Cancer-related anemia is common and multifactorial in origin. Functional iron deficiency (FID) is now recognized as a cause of iron-restricted erythropoiesis and may be one of the major reasons for lack of response to treatment with Erythropoietic Stimulating Agents (ESAs). Numerous studies have shown that intravenous (IV), but not oral, iron therapy effectively provides sufficient iron for optimal erythropoiesis in anemic patients with chronic renal disease receiving ESA therapy. The use of IV iron has also been suggested in the cancer setting. Six recent studies have tested this assumption and are summarized in this review. Four formulations of IV iron are available in Europe, with different pharmacokinetics, iron bioavailability, and risk of acute adverse drug reactions.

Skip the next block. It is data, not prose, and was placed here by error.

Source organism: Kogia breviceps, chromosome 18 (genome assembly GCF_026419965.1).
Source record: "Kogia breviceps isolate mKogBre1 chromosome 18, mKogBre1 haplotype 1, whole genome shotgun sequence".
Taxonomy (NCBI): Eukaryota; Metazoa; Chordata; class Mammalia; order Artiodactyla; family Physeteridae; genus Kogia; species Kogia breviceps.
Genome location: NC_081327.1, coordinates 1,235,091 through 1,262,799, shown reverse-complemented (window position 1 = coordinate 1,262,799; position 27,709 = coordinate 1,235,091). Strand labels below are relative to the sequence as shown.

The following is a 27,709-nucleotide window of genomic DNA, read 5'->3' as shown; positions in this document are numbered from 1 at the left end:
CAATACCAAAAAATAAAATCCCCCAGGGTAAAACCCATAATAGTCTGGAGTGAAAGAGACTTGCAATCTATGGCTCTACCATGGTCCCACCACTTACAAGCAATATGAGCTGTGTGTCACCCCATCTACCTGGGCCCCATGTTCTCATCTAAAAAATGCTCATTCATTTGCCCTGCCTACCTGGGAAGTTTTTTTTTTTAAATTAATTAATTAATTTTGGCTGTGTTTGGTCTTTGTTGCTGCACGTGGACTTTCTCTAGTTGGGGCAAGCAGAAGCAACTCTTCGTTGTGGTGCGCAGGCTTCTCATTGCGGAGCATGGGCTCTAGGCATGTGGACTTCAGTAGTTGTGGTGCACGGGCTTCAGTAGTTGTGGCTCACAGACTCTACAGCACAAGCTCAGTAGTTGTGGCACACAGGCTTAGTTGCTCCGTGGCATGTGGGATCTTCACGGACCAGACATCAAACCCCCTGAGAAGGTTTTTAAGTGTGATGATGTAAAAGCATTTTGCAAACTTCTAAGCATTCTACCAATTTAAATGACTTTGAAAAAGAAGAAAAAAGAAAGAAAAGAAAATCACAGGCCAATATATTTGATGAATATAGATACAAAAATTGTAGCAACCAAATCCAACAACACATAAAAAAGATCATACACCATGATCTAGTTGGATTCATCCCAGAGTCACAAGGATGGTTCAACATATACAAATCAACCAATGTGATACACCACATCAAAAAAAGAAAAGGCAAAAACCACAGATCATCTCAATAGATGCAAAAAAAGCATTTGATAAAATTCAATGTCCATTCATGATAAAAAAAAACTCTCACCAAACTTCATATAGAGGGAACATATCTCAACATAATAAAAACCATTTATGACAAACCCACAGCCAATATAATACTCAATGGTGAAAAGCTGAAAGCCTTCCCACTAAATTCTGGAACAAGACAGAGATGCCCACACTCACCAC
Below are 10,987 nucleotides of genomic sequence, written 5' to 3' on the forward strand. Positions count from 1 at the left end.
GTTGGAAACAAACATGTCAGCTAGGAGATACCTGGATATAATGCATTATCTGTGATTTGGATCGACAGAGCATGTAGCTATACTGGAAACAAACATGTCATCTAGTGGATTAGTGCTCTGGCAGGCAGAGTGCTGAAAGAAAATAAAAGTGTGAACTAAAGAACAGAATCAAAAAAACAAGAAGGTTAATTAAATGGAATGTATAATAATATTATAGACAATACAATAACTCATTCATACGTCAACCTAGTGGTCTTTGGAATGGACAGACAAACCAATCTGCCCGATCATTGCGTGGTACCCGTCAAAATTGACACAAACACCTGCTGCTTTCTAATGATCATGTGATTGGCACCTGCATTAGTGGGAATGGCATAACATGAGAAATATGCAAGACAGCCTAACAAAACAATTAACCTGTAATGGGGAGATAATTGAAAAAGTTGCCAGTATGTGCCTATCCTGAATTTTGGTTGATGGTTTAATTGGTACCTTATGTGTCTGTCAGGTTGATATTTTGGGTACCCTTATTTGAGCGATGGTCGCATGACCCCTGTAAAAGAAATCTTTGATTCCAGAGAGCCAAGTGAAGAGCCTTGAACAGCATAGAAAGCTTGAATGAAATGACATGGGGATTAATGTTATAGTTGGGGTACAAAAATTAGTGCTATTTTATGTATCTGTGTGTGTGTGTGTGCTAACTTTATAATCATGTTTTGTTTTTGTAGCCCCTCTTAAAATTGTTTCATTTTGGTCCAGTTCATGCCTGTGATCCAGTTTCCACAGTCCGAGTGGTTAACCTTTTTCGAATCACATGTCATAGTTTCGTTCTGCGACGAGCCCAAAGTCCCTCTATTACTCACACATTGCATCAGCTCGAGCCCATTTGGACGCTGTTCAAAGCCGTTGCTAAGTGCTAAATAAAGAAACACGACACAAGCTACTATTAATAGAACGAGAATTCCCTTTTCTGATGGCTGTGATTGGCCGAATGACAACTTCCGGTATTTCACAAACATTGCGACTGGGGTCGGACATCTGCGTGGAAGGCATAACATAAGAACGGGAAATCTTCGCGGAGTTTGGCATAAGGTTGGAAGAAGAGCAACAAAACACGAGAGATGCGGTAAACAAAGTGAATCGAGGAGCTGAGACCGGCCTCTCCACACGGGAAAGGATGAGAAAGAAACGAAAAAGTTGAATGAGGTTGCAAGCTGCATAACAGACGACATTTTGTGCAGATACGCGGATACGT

Conclusion: Limited iron stores and FID are common causes of response failure during ESA treatment in cancer patients and should be diagnosed. There is now substantial scientific support for the use of IV iron supplementation to improve response and this has been acknowledged in international and national guidelines. Prospective long-term data on the safety of IV iron in this setting are still awaited. Recommendations concerning the optimal formulation, doses, and schedule of iron supplementation to ESA treatment in cancer-related anemia are provisional awaiting data from prospective, randomized trials.